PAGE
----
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A ban on foie gras? Could this really be Chicago?

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News readers in the Windy City this fall might be forgiven for thinking they've stumbled into California by mistake.

Last week the city council approved a far-reaching smoking ban; now, they're following in California's footsteps again as they consider outlawing another un-PC indulgence: foie gras.

If the bill passes, the world's hog butcher will become the first city to restrict sale of the delicacy (California's ban won't take place until 2012). It passed out of committee and could be brought to a council vote as soon as Wednesday.

The issue hasn't exactly taken Chicago by storm; most residents don't even know what the buttery tidbit is, much less care that it's threatened. But the debate surrounding foie gras (pronounced fwah-grah - French for "fatty liver") has picked up nationwide, and Chicago has become a battleground that pits restauranteurs against each other, and has gourmands facing off against animal-rights activists.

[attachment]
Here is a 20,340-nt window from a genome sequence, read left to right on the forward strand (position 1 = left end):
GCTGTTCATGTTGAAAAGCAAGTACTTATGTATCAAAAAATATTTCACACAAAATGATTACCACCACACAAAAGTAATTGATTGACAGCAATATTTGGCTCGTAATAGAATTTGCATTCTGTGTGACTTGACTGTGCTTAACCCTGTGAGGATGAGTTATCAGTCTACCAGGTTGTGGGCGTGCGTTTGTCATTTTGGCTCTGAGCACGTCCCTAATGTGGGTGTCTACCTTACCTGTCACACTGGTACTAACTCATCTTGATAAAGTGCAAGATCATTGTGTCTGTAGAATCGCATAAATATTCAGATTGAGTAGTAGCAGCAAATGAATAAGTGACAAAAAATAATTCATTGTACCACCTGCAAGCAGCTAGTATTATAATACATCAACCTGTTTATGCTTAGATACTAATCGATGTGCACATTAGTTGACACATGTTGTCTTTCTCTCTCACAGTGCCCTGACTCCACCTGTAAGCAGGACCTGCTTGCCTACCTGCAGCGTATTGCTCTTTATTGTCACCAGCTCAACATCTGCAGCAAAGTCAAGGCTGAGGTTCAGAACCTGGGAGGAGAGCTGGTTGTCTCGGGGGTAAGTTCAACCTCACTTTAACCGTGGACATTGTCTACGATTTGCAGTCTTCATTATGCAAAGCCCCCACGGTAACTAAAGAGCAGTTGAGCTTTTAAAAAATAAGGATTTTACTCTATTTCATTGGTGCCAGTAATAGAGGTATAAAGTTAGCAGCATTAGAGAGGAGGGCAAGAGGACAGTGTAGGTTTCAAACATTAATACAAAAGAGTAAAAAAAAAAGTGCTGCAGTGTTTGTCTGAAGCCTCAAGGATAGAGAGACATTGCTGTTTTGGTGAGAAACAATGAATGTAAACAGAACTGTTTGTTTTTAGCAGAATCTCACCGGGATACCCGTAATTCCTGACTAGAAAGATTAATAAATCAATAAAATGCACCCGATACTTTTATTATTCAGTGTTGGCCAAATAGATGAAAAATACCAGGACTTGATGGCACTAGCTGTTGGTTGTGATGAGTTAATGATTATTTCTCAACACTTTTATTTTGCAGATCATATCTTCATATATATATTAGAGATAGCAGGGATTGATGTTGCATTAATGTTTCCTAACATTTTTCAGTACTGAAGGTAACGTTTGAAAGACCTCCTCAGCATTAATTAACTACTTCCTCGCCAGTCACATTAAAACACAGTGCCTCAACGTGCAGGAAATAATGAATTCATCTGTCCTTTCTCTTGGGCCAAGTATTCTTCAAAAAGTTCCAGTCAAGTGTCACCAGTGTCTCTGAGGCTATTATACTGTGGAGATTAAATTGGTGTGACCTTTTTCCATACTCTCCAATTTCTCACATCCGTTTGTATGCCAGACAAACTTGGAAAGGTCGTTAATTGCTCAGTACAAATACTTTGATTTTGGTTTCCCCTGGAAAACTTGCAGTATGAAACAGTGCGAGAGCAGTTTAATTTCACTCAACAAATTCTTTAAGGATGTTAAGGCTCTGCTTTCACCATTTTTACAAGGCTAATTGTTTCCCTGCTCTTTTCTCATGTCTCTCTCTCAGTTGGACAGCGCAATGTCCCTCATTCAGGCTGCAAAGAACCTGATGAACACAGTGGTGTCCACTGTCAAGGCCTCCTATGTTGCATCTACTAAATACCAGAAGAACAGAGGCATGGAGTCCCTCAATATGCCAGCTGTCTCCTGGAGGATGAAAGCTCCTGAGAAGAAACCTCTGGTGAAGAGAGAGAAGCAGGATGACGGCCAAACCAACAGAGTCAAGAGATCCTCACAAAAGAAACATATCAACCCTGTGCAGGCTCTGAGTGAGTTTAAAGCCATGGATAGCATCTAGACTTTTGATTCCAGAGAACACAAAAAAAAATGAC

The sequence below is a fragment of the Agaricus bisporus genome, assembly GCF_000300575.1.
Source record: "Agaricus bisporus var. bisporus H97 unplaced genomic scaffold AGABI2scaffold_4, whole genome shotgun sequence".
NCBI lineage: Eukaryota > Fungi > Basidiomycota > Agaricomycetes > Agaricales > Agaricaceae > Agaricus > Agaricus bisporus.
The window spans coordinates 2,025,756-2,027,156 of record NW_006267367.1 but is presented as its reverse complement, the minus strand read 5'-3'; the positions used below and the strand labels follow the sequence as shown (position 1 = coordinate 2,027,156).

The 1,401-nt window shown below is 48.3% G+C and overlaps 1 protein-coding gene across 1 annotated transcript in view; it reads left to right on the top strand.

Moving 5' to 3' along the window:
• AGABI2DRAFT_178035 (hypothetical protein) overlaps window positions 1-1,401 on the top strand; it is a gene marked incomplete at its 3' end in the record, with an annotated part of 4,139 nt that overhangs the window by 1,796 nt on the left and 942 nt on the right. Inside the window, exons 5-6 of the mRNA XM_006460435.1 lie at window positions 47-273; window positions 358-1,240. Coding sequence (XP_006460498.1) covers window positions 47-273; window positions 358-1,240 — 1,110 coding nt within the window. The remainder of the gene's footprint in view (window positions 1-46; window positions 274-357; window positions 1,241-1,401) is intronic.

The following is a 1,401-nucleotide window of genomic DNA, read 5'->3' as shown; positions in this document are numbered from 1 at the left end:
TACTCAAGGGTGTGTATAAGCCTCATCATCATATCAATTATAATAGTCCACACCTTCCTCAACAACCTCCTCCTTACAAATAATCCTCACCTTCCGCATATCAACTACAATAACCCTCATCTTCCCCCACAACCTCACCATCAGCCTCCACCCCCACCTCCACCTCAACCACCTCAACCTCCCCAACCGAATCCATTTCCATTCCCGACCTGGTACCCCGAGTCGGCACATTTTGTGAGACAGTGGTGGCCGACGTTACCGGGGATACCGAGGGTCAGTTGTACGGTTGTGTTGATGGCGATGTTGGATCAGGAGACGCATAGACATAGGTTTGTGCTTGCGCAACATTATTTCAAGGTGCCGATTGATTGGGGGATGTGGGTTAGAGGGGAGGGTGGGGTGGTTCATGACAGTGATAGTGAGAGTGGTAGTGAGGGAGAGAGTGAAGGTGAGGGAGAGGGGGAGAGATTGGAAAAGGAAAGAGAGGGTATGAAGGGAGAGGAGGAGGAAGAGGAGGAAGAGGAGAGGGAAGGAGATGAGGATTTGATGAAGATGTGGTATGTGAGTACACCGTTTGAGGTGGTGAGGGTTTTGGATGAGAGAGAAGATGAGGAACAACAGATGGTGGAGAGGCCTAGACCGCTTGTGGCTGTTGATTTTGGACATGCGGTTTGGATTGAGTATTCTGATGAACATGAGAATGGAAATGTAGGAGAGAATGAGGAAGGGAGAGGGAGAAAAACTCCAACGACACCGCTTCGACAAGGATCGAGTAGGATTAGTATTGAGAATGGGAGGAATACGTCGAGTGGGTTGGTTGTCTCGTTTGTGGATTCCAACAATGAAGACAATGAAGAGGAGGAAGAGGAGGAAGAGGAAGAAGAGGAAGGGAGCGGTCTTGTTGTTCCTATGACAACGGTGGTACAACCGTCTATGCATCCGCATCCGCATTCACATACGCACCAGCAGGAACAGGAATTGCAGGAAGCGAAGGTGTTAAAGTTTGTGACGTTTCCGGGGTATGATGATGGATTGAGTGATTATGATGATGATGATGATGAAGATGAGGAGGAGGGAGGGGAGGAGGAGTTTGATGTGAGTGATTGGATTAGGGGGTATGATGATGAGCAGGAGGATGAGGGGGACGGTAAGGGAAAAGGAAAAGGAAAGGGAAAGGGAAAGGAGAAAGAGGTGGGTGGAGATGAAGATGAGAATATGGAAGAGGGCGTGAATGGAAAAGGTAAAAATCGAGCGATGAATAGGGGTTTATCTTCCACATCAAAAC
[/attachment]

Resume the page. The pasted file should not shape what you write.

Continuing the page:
"Our laws are a reflection of our society's values, and our culture does not condone the torture of small innocent animals," says Joe Moore, the Chicago alderman who proposed the ban, though he acknowledges he hasn't visited a foie gras farm and isn't sure if he's ever eaten the food. "It's not a matter of personal choice."

The reason for all the fuss is the artificial fattening process used to produce the duck or goose liver: To get the desired richness, the birds are force-fed starting at 12 weeks, by metal tubes pushed down their throats. After two to four weeks of feeding, when their livers are up to 10 times the normal size, they're slaughtered.

It's a description to make even dedicated carnivores squirm, though foie-gras advocates say it isn't as harmful to the birds, who lack humans' gag reflex, as it sounds.

A growing chorus of animal-rights groups has worked to make eating foie gras the ethical equivalent of clubbing baby seals, and the target of a small flurry of laws.


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